When determining the best album in country and Americana in 2015, opinions have been scattered across the board. Throughout 2015 a few albums put itself ahead of the rest of the field and have been the popular choices. For months we knew there wouldn’t be a clear cut winner and every aspect would be taken into consideration when determining Country Perspective’s 2015 Album of the Year. When it come down to it, there was one album Derek and myself kept coming back to as the favorite. It was expected to be an album of the year candidate when it was announced to be released and upon the very first listen it lived up to my expectations. I knew I wouldn’t be surprised if it turned out to be the best of the year. Lo and behold it is the best. The 2015 Country Perspective Album of the Year winner is Jason Isbell’s Something More Than Free.
Of the eight albums nominated for Country Perspective’s 2015 Album of the Year award, we ended up narrowing it down to three. What ultimately put Isbell’s Something More Than Free over these other albums for us is the deep and rich songwriting that permeates through this album. Each song is written and laid out with the utmost love and care. You know you’re listening to a special album when you can’t pick the best song on it. This is no surprise considering Jason Isbell is hands down one of the greatest songwriters of this generation and arguably the very best. There are very, very few songwriters that match or top Jason Isbell.
Something More Than Free is an album about life. You fall in love, you get your heartbroken, you lose a loved one, you work to put a roof over your ahead and you do a lot of crying and smiling along the way. Isbell explores these themes with not only an intuitive mind, but a mind that has lived through all of this many times over. He’s been at the very bottom and the very top. This album followed his 2013 album Southeastern, his return album after being in rehab. That album explored dark themes and had a reflecting somber tone. With Something More Than Free, Isbell celebrates life and the joys you can experience when you free your mind from the demons that poison it. And I think that’s why a lot of people considered Something More Than Free a lesser album than Southeastern. While a dark and sad album can seem more interesting, that doesn’t mean you should dismiss a happier album. Really after giving it more listens I think Something More Than Free tops Southeastern. Something More Than Free may not quite match the peaks of Southeastern, but the album as a whole is more cohesive and complete in every department.
Look at a song like “24 Frames.” Upon the surface it seems like a relatively simple song, but really it is so much more. The overriding message of it is that life can change in a moment. One minute your friends with someone or you’re having the best day of your life, then the next day it could all change. Not only could it change, but your life may never be the same, for better or for worse. Life is so simple, yet so volatile. Isbell builds upon this more on “Children of Children” where he reflects on how much his mother’s life changed when he came into her life. He compares it to today where he and his own wife Amanda Shires have their first child. Then there’s the saddest song of the album “Speed Trap Town,” which explores death and reflecting back on a loved one’s life. The song on the album that encapsulates it all is the title track, “Something More Than Free.” You strip away all of the outside stuff in the world around you and really what we’re all wanting in life is something that can’t be bought. You can’t borrow it and you can’t fake it either. It’s something you earn and find. It’s love. It’s freedom. It’s happiness. As Isbell says it’s something more than free.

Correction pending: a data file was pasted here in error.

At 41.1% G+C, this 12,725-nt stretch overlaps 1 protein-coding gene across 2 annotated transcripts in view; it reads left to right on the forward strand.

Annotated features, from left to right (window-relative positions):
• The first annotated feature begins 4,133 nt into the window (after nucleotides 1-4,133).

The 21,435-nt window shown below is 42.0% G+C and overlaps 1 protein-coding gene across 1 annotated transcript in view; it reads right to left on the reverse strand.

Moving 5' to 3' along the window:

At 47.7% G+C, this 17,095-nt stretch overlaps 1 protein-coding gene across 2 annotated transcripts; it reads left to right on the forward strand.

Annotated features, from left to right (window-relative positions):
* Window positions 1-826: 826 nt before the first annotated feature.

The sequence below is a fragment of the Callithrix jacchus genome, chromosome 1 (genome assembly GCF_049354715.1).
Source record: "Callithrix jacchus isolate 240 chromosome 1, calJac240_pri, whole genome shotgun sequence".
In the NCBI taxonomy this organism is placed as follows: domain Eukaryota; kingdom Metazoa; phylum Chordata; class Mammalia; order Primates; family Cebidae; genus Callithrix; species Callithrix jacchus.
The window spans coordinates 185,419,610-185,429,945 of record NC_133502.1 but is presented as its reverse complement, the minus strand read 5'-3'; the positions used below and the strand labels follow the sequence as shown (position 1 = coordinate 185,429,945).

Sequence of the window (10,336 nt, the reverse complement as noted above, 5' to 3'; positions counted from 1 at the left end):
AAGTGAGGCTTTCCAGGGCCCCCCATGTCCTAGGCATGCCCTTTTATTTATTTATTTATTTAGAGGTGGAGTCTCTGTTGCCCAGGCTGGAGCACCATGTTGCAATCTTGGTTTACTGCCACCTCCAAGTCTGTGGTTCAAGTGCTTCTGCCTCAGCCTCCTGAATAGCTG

Something More Than Free reached #1 on the country, rock, folk and Americana charts. I find this the most appropriate for this album and Jason Isbell. His music and this album transcends genre lines. It can resonate with anyone who has a true appreciation for music and life. While Jason Isbell may have not been the flashiest or most critically acclaimed or even the best-selling artist in country and Americana this year, he had himself a great year. Despite these accolades and praise, Isbell would probably tell you his greatest accomplishment this year was becoming a father. You can tell he’s a truly happy man who is winning at life. This shines through on social media. This shines through in interviews. This shines through in his demeanor. And it shines through on Something More Than Free. That is why it is Country Perspective’s 2015 Album of the Year.